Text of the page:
White’s plans for UFC 249 remain a closely-guarded secret, but Nurmagomedov’s announcement on Wednesday that he was not fighting puts even more question marks over the wisdom of staging the event.

Not only are there potential health implications at stake as White and the UFC look for a loophole or a rare location where they are free to hold a behind-closed-doors event. There are also now questions over why the UFC are persisting with the event now the fight everyone wanted to see, Khabib versus former interim champ Tony Ferguson, won’t be on the card.

White told Yahoo Sports’ Kevin Iole via text message that, “Everyone knew he’s not fighting,” yet he is still looking to go ahead with the event, and it seems he has plenty of options.

A host of fighters, including welterweight champion Kamaru Usman, BMF champ Jorge Masvidal, former welterweight champ Tyron Woodley and ex-interim champ Colby Covington have all gone public to state their willingness to step in and fight on April 18. But with little to no run-up for the promotion, and with a lack of time to prepare, any fight that goes ahead will likely feature fighters who aren’t competing at their peak.

The argument for holding the event is threefold. Firstly, it gives fighters the chance to do what they do for a living and earn a paycheck. Secondly, it gives the fans something they’re currently crying out for right now, some live sport to enjoy watching on TV. And thirdly, it’s about making a statement. While the world’s other sports have stopped, White and the UFC seemingly want to be the one brand that defies even the gravest of circumstances by gamely battling on and putting on a show.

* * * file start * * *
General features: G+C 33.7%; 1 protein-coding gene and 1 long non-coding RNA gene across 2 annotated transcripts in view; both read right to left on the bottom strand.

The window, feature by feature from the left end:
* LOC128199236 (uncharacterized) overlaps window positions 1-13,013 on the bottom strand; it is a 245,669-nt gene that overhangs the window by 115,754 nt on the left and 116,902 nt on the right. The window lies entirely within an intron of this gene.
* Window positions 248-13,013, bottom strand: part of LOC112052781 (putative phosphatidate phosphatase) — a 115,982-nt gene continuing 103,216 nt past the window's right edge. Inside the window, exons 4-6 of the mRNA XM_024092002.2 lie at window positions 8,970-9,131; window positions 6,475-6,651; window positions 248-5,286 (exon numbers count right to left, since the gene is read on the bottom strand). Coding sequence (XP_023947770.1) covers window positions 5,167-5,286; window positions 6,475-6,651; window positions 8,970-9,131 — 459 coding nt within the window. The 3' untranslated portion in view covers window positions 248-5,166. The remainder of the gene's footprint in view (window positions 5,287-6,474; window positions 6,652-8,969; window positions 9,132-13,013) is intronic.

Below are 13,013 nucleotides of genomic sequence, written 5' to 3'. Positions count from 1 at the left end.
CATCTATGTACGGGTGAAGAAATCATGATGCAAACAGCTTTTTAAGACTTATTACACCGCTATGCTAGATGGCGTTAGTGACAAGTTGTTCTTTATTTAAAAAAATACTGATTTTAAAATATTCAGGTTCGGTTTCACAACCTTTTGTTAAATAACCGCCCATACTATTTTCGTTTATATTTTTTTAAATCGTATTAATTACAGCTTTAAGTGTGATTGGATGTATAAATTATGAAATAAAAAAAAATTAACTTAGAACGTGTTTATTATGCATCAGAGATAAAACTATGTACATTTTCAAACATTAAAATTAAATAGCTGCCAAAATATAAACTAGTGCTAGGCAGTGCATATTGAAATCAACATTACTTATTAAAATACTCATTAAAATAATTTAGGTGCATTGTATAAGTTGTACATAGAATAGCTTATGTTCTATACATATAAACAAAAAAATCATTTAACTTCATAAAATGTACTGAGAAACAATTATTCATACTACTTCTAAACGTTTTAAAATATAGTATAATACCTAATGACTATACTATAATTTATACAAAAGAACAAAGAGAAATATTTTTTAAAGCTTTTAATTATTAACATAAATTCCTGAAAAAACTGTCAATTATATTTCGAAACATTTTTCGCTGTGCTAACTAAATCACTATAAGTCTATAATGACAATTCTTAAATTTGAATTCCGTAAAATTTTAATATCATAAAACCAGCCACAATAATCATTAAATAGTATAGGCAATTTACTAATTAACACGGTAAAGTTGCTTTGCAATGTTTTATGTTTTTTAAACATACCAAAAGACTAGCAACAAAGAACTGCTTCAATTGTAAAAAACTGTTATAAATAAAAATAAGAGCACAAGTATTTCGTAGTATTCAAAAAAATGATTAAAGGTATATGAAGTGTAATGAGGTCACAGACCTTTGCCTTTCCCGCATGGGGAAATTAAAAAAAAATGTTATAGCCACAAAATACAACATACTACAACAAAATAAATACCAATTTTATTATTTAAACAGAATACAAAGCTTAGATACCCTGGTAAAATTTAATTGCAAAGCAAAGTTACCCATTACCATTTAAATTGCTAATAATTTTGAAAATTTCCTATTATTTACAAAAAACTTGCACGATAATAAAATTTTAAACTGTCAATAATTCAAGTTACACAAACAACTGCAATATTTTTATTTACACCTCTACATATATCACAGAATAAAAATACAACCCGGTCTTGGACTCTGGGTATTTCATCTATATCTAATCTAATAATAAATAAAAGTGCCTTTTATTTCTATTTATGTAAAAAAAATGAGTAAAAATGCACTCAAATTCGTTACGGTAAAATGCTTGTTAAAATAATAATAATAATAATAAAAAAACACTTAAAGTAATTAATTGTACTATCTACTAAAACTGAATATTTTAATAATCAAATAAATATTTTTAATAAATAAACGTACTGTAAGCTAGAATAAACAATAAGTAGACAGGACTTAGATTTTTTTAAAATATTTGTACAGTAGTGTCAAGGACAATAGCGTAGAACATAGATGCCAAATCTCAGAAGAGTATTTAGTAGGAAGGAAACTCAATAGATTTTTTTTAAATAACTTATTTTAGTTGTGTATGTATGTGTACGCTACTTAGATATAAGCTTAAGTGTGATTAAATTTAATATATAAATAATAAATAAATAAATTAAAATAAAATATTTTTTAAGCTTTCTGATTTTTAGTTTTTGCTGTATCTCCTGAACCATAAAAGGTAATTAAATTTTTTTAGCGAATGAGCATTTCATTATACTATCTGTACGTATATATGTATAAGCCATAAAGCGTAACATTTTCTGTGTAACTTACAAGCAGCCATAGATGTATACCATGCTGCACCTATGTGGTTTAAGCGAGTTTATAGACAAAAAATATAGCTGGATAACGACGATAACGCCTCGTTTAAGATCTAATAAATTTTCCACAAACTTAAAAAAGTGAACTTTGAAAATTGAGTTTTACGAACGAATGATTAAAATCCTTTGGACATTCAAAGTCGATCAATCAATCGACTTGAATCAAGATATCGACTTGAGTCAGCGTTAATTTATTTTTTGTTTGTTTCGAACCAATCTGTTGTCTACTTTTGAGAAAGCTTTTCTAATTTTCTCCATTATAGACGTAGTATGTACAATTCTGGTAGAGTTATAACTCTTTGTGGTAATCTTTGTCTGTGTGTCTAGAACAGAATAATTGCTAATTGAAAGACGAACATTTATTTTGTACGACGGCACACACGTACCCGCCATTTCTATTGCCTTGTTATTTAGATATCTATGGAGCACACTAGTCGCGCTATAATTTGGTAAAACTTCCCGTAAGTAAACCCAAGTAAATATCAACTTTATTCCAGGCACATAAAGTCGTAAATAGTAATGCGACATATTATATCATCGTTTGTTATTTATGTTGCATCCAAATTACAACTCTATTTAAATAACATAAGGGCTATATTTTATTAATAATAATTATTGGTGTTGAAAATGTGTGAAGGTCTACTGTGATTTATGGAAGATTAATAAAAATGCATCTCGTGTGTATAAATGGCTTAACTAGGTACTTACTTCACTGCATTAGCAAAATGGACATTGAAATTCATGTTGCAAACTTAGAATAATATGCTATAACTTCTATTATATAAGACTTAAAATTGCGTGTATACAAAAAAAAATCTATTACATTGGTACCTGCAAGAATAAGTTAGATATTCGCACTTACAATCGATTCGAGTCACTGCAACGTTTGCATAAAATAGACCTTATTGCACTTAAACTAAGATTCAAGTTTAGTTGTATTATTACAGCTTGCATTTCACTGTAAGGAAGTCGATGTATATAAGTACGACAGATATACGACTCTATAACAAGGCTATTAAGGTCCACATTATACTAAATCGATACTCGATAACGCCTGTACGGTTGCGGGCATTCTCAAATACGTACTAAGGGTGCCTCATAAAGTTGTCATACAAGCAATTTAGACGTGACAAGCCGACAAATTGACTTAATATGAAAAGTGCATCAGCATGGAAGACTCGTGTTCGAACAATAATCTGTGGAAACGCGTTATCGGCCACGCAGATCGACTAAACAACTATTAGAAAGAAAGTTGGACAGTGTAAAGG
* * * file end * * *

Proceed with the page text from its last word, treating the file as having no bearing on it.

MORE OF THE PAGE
The health and safety aspect of holding the event may, in isolation, be no more dangerous than the thousands of people queueing to buy groceries at packed supermarkets across the world. But that is considered an essential task. Hosting a mixed martial arts event – no matter how big, how star-studded and how eagerly-anticipated it may be – is not.

And if hosting an event raises the risk level by even a tiny percentage, then that’s an increased risk. During a time where people are being asked to stay in their homes, putting on a fight night seems like an unnecessary gamble.

The other debatable issue regarding the event is the need for it. For the sake of proving a point, is there really THAT much to gain for the UFC by hosting a show now? Is there a financial NEED for them to host a show? If not, then this seems more about ego than about anything else.

Why not build the excitement for when the coronavirus is over? Gather the big names, book the big fights and put them on the biggest card in UFC history, in a big arena – maybe even the new Las Vegas Raiders stadium – in front of a colossal crowd.  Make it a celebration.

Putting on big fights under these circumstances at this point seems reckless, unnecessary and counter-productive. We all want to see live fights again, but why not wait until it can be done the right way?

Only Dana White can answer that question.

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